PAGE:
Columbia University Hosts Conference: The Dark State? Government Secrecy and American Democracy

Today’s post was written by Public Interest Declassification Board (PIDB) members Carter Burwell and Carmen Medina.

On Friday, April 19, 2024, two members of the PIDB spoke at Columbia University at the 2nd Annual Conference in Honor of Robert Jervis. The event was titled “The Dark State? Government Secrecy and American Democracy” and was hosted at Columbia’s School of International and Public Affairs (SIPA) and presented by the Arnold A. Saltzman Institute of War and Peace Studies and the Institute of Global Politics. The event grew out of the PIDB’s 2023 conference at the L.B.J. Presidential Library and the University of Texas at Austin and was spearheaded by Columbia Professor Matthew Connelly, author of The Declassification Engine: What History Reveals about America’s Top Secrets. A recording of the event is available here.  

After a gracious introduction to the conference by SIPA Dean Keren Yarhi-Milo and Saltzman Institute Director Page Fortna, PIDB member Carter Burwell moderated the first panel on the “Law of Secrecy.” The panelists included Northwestern Law School Professor Heidi Kitrosser, author of the book Reclaiming Accountability: Transparency, Executive Power, and the U.S. Constitution, Columbia Law Professor David Pozen, author of the Harvard Law Review article “The Leaky Leviathan: Why the Government Condemns and Condones Unlawful Disclosures of Information,” and American Civil Liberties Union (ACLU) lawyer Ben Wizner. Among other things, the panelists discussed the state of secrecy in American government, including issues associated with executive branch primacy, legislative deference and dysfunction, and judicial acquiescence and abdication in areas such as the Freedom of Information Act and the state secrets privilege.

PIDB member Carmen Medina joined the second panel on “The Use and Misuse of Artificial Intelligence to Manage Dangerous Information.” The panel was moderated by author and journalist Sue Halpern, and fellow panelists included Camille Francois, a lecturer at SIPA, and Hanna Wallach, an AI executive at Microsoft. The panel agreed that AI had a role in a future declassification regime, but that training an AI model on the subtleties of declassification decisions would not be straightforward. Panelists agreed that a private-public partnership was essential to progress. Both the government and the American public would have to accept a certain error rate given the volume of documents and the vagaries of classification decisions (also known as “good enough for government work”). Even if a system achieved a “six sigma” level of accuracy, potentially thousands of declassification errors could occur each year. A novel application of AI might be to use an AI engine to rationalize classification and declassification guidelines. One panelist noted that she had heard anecdotally that individuals were using AI to fill in the gaps in redacted documents. Finally, panelists expressed concern that an AI declassification engine could be hacked by adversaries but that this threat was unavoidable in the use of digital technology.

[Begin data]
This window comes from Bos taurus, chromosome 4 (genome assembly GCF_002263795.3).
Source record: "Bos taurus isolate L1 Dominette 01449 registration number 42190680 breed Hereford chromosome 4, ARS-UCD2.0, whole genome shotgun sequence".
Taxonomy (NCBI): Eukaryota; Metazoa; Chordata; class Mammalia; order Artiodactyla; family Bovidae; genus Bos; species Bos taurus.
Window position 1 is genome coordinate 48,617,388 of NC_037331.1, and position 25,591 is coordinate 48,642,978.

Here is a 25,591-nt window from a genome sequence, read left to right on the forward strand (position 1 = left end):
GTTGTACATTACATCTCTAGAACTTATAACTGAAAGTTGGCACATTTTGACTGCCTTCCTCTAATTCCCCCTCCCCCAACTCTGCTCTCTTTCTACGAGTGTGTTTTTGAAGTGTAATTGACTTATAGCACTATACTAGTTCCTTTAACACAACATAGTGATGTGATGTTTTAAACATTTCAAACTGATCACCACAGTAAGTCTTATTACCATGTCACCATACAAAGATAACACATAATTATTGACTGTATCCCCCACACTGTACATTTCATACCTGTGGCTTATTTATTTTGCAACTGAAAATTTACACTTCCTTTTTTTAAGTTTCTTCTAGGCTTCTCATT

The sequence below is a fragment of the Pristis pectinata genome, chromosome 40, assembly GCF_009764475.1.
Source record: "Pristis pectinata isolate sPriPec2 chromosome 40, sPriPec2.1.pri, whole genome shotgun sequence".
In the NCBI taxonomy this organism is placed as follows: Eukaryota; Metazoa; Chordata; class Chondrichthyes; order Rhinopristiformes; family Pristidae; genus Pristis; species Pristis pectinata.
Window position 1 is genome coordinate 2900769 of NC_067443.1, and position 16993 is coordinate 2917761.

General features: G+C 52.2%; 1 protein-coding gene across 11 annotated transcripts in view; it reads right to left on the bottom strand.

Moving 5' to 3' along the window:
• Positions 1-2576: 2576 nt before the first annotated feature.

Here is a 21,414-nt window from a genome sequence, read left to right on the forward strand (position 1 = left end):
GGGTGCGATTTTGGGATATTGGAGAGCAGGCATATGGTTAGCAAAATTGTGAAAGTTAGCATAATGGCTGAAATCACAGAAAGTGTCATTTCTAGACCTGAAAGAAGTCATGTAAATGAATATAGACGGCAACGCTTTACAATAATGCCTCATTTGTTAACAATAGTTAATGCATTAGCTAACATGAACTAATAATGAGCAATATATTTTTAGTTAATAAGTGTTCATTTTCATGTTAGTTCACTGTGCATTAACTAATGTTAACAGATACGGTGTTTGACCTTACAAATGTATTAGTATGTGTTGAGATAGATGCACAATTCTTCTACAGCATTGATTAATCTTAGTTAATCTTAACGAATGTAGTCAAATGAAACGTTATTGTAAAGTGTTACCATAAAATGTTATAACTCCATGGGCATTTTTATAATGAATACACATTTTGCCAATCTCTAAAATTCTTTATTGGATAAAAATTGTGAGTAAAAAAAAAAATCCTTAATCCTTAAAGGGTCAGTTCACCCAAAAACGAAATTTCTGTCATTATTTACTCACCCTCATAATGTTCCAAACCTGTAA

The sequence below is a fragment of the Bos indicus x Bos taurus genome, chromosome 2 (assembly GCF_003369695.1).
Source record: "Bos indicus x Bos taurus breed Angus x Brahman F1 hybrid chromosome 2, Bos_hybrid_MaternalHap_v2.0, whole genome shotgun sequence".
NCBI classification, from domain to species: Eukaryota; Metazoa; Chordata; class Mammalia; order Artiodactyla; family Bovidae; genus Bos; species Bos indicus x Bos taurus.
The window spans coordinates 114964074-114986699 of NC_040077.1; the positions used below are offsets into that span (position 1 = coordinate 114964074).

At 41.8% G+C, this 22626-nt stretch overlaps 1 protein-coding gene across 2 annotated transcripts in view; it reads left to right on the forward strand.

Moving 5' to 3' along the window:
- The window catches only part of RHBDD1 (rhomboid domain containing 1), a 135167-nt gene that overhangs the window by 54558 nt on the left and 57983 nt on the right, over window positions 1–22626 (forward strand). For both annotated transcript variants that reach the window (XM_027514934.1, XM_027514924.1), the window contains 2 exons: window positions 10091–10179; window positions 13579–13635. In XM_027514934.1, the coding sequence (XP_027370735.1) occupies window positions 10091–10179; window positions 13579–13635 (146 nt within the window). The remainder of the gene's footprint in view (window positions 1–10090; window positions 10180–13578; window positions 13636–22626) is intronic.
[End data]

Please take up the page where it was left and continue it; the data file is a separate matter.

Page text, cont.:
Professor Elizabeth Saunders moderated a third panel on “The Crisis of Overclassification: Can Proposed Reforms Help?” Participants included Michael Collins from the National Intelligence Council, Joe Lambert, former Director of Information Management Services, and Tim Naftali, a senior research scholar and adjunct professor at SIPA. Panelists discussed the DNI’s commitment to greater transparency and ongoing efforts to declassify materials, including the priorities and efforts of Professor Jervis at the CIA. The conference then closed with Professor Connelly hosting a panel of the moderators with discussion about various paths forward on classification reform.

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